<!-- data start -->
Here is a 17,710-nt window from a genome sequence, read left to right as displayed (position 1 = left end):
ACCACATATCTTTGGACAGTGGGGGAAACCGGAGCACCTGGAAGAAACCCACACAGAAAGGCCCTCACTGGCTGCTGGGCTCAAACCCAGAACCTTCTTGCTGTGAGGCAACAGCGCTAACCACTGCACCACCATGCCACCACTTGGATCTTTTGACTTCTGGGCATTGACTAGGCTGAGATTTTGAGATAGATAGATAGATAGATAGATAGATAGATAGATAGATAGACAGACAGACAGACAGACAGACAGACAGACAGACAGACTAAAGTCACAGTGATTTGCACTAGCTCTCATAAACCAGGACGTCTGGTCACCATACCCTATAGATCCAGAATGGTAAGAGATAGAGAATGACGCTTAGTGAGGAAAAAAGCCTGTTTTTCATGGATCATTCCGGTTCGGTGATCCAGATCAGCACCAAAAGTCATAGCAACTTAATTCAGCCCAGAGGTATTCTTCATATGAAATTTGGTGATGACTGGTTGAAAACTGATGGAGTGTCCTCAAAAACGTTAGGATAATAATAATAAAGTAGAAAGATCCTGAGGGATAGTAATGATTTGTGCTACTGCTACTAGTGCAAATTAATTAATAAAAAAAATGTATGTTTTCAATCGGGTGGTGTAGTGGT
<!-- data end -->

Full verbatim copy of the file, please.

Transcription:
Here is a 17,710-nt window from a genome sequence, read left to right as displayed (position 1 = left end):
ACCACATATCTTTGGACAGTGGGGGAAACCGGAGCACCTGGAAGAAACCCACACAGAAAGGCCCTCACTGGCTGCTGGGCTCAAACCCAGAACCTTCTTGCTGTGAGGCAACAGCGCTAACCACTGCACCACCATGCCACCACTTGGATCTTTTGACTTCTGGGCATTGACTAGGCTGAGATTTTGAGATAGATAGATAGATAGATAGATAGATAGATAGATAGATAGACAGACAGACAGACAGACAGACAGACAGACAGACAGACTAAAGTCACAGTGATTTGCACTAGCTCTCATAAACCAGGACGTCTGGTCACCATACCCTATAGATCCAGAATGGTAAGAGATAGAGAATGACGCTTAGTGAGGAAAAAAGCCTGTTTTTCATGGATCATTCCGGTTCGGTGATCCAGATCAGCACCAAAAGTCATAGCAACTTAATTCAGCCCAGAGGTATTCTTCATATGAAATTTGGTGATGACTGGTTGAAAACTGATGGAGTGTCCTCAAAAACGTTAGGATAATAATAATAAAGTAGAAAGATCCTGAGGGATAGTAATGATTTGTGCTACTGCTACTAGTGCAAATTAATTAATAAAAAAAATGTATGTTTTCAATCGGGTGGTGTAGTGGT